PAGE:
However, as I read the small pieces on the topic of planning I started to connect what I was reading to things I was hearing at the time regarding how web projects should be run “in an Agile way” and I got really scared.

A screenshot of two of my Tweets from May saying I was worried about how people will interpret planning after reading Rework

Actual real proof that could be used in a court of law

The harsh truth is that in most cases the people saying we should dump web project plans and functional specifications don’t know diddly squat about the commercial realities of delivering web projects for clients as a small digital agency – there I said it.

Why do I say this? Simply because if you take a traditional agency / client relationship where they pay you a fixed fee to produce a website or web application “as quick as possible” while they’re busy running their business, having few details nailed down before beginning production is a recipe for disaster and a massive risk, for both you and the client.

And because the client is often super busy running their business they rarely have the time that would be required in order to conduct an effective Agile process. They know what they want, they know exactly what their business needs online, and with a few challenges and alternative recommendations from you it’s time to nail things down to make sure both parties are happy and then build it.

In some cases, perhaps where a digital agency has a long standing relationship with a client or where the client has a particularly laid back approach, less pre-production planning may be ok – it’s all about risk analysis!

Or, it may be possible to change the way you work with your clients, something Paul Boag approaches in his excellent presentation “No Money, No Matter”. He talks about how he wants to try and change the traditional model of fixed cost projects and move to a more long-term relationship with clients where smaller more incremental projects are taken on that result in the evolution of a website rather than re-design – a great approach, a winner for both client and agency – but really hard to get a client to commit to unfortunately.

A screenshot of the first slide of Paul Boag's No Money, No Matter presentation

A fantastic presentation by Paul Boag, defintely go and watch it!

However, it’s shame to say it but more often than not, if it’s not written down beforehand exactly what a client is going to get, and signed off, the result is features are missed, defined too vaguely and ambiguously and leave the client with a solution that wasn’t what they had in mind – something the agency will have to do more work for, often for free, in order to rectify this – or in extreme cases the client will exploit these gaps in specification and squeeze more work out of you citing “When you said I’d get a News feature I thought you knew I meant like the BBC Homepage!” FML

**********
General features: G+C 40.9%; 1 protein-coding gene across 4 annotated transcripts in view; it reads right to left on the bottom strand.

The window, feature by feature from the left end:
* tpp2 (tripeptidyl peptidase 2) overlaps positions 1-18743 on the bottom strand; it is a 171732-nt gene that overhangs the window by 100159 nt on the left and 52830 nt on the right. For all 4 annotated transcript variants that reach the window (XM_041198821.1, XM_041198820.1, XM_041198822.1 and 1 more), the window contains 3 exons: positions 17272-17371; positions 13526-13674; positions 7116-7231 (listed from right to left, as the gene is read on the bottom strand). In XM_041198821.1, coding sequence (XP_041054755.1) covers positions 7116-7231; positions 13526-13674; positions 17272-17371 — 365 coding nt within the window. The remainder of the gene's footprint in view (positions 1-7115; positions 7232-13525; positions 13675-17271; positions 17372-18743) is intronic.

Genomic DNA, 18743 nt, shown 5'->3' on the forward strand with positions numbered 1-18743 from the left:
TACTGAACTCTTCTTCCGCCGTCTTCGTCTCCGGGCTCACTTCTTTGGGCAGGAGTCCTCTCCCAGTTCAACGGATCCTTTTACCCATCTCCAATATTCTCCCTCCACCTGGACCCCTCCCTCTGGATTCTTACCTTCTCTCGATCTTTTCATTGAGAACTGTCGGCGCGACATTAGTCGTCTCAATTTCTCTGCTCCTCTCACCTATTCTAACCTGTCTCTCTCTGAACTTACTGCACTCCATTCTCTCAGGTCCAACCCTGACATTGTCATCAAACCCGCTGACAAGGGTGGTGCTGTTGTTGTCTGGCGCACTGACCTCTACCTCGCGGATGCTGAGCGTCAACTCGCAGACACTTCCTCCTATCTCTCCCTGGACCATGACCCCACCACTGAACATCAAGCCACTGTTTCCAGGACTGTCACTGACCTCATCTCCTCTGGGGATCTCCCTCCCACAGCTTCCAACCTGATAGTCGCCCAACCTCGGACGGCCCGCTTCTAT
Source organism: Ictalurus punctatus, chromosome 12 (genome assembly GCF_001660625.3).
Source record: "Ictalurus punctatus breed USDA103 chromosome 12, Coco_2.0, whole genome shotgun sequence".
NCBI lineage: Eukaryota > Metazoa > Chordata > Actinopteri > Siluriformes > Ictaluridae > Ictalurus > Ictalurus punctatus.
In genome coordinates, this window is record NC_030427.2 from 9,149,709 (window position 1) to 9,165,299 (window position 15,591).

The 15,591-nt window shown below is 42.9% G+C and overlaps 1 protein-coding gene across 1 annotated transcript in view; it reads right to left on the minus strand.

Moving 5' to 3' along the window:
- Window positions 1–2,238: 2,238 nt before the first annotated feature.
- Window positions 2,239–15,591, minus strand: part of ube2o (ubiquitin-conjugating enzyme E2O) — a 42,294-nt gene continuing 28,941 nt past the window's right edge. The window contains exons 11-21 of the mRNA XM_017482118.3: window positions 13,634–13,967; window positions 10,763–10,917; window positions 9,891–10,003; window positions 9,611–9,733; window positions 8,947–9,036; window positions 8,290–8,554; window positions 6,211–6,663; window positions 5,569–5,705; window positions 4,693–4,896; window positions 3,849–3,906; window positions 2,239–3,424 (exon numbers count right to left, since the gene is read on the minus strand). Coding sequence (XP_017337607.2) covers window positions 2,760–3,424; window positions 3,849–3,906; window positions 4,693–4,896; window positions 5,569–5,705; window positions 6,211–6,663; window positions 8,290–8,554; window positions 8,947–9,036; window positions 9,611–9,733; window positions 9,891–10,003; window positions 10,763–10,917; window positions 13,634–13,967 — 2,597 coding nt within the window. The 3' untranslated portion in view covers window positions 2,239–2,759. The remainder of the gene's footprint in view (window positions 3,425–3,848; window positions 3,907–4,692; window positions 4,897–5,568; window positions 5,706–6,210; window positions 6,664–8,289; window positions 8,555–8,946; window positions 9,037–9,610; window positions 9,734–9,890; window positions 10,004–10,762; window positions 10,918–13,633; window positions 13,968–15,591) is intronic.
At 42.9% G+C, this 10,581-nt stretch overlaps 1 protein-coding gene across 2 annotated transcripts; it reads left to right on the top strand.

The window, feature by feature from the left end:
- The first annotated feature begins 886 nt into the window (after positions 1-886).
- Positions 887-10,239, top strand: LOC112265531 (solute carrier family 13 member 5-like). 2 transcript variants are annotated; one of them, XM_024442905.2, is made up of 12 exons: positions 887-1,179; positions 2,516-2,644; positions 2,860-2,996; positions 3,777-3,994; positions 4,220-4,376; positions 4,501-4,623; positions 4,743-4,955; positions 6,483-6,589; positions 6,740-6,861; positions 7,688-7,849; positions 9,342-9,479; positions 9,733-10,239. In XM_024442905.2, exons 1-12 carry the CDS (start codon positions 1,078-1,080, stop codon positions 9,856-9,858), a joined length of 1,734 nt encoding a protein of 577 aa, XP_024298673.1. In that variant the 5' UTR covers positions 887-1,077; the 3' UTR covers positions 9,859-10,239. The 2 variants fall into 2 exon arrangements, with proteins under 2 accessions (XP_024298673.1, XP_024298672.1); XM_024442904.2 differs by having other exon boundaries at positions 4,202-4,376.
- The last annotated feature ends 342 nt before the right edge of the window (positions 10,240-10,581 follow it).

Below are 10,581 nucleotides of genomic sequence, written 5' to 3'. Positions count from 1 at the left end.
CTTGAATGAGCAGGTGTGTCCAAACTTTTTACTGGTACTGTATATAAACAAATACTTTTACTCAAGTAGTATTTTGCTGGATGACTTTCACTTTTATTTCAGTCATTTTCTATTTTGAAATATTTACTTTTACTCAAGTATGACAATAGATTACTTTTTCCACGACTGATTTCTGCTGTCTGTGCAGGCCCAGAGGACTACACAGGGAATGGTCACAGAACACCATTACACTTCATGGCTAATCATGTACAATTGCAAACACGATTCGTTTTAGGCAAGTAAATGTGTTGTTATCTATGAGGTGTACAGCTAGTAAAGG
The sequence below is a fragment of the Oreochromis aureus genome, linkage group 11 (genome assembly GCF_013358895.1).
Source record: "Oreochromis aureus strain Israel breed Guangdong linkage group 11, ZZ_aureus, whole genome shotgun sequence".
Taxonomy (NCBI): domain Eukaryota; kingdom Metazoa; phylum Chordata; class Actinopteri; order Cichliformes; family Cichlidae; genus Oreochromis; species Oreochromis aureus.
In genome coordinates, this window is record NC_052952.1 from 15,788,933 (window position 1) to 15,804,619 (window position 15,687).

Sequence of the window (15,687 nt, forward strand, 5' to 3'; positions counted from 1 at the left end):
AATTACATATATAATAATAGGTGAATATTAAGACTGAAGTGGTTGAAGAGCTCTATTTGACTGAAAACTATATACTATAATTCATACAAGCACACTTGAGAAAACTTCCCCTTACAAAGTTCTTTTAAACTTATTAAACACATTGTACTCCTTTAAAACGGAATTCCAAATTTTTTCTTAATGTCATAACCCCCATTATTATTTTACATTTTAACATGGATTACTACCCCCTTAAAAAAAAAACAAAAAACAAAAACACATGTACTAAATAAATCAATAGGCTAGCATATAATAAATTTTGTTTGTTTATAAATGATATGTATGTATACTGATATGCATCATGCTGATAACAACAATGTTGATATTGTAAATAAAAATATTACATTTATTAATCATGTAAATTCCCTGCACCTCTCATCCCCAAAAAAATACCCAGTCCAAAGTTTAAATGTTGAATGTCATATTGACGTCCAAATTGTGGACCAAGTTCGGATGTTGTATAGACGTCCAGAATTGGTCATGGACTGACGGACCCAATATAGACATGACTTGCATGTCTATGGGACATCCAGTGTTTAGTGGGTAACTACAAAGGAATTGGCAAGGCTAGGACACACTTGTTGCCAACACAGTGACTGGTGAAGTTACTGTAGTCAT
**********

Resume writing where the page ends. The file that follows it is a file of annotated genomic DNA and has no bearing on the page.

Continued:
This of course does not mean you don’t deviate from the signed-off proposal or functional specification, in fact I would argue that the most common and successful web project management approach in small digital agencies is a hybrid of Waterfall and Agile. Pawel Brodzinsk, an Agile and Kanban advocate, but also a very pragmatic guy, echoes my feelings when he says:

When you consider which methodology you want to follow think which one would be the best for your team and for your client. Don’t believe these fancy presentations telling you how Scrum is great or how Kanban is great. Ask presenters why this or that worked in their case. Ask when they failed and why – most of the time they won’t tell that unless you ask.
Pawel Brodzinsk, Agile Bullshit: Agile Is Good, Waterfall Is Wrong

Digital agencies tend to go Waterfall in the beginning in that you conduct requirements gathering, produce sitemaps, wirefames and a functional specification, all in sequence and with client sign-off as a pre-requisite for moving onto the next phase.

But then they often go slightly Agile during development as the budget remains fixed but the client is usually free to request higher priority features not thought of or needed at the specification stage and the agency will allow them in as long as impact on timelines and cost are addressed or other features in-scope are moved out of scope.

We can’t always work agile, and we can’t always work waterfall. We can work Agifall (I totally did not coin this, but love it)…or some sort of hybrid. I like to think that most web project managers who work with full UX, Creative (design and copy) and Development teams adapt each experience to their clients’ needs and the project needs.
Brett Harned, What’s The Difference

Then once a web project is live and a new pot of money exists to refine the system, you’ll rarely see a full blown functional specification for each new feature. The pot of money will be used to implement new features in isolation, put live and then move onto the next one until the money runs out, and if you’ve done your job right the client has received massive value from the features.

These approaches are very much not Waterfall, but that isn’t to say Agile doesn’t have its place…

Agile is for suitable for some